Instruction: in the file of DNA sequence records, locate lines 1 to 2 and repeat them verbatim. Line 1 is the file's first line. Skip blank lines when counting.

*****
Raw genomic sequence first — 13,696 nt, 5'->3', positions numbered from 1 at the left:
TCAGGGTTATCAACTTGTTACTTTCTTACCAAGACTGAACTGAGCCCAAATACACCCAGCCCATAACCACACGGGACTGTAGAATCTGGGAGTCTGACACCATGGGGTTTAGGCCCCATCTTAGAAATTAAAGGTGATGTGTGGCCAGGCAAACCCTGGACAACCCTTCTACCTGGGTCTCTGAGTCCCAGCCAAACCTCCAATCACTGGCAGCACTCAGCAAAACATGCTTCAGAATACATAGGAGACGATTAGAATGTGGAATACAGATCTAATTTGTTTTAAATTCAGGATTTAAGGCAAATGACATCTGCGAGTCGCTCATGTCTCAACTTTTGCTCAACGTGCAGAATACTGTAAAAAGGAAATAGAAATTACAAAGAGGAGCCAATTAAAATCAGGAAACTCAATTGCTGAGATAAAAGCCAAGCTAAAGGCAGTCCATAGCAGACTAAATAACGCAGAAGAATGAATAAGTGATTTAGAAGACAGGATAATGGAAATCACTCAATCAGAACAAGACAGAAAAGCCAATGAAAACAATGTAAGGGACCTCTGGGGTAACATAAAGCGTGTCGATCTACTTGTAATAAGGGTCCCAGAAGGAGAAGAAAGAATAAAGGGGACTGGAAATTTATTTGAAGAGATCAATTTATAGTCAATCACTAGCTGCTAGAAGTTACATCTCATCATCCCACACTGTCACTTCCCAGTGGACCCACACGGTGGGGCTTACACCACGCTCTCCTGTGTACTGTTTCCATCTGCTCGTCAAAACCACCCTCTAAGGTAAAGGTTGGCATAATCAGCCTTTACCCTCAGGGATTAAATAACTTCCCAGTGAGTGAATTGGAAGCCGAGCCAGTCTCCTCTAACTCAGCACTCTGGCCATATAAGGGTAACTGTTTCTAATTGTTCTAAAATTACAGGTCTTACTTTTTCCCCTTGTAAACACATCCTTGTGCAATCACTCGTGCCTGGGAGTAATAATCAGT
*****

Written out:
Raw genomic sequence first — 13,696 nt, 5'->3', positions numbered from 1 at the left:
TCAGGGTTATCAACTTGTTACTTTCTTACCAAGACTGAACTGAGCCCAAATACACCCAGCCCATAACCACACGGGACTGTAGAATCTGGGAGTCTGACACCATGGGGTTTAGGCCCCATCTTAGAAATTAAAGGTGATGTGTGGCCAGGCAAACCCTGGACAACCCTTCTACCTGGGTCTCTGAGTCCCAGCCAAACCTCCAATCACTGGCAGCACTCAGCAAAACATGCTTCAGAATACATAGGAGACGATTAGAATGTGGAATACAGATCTAATTTGTTTTAAATTCAGGATTTAAGGCAAATGACATCTGCGAGTCGCTCATGTCTCAACTTTTGCTCAACGTGCAGAATACTGTAAAAAGGAAATAGAAATTACAAAGAGGAGCCAATTAAAATCAGGAAACTCAATTGCTGAGATAAAAGCCAAGCTAAAGGCAGTCCATAGCAGACTAAATAACGCAGAAGAATGAATAAGTGATTTAGAAGACAGGATAATGGAAATCACTCAATCAGAACAAGACAGAAAAGCCAATGAAAACAATGTAAGGGACCTCTGGGGTAACATAAAGCGTGTCGATCTACTTGTAATAAGGGTCCCAGAAGGAGAAGAAAGAATAAAGGGGACTGGAAATTTATTTGAAGAGATCAATTTATAGTCAATCACTAGCTGCTAGAAGTTACATCTCATCATCCCACACTGTCACTTCCCAGTGGACCCACACGGTGGGGCTTACACCACGCTCTCCTGTGTACTGTTTCCATCTGCTCGTCAAAACCACCCTCTAAGGTAAAGGTTGGCATAATCAGCCTTTACCCTCAGGGATTAAATAACTTCCCAGTGAGTGAATTGGAAGCCGAGCCAGTCTCCTCTAACTCAGCACTCTGGCCATATAAGGGTAACTGTTTCTAATTGTTCTAAAATTACAGGTCTTACTTTTTCCCCTTGTAAACACATCCTTGTGCAATCACTCGTGCCTGGGAGTAATAATCAGT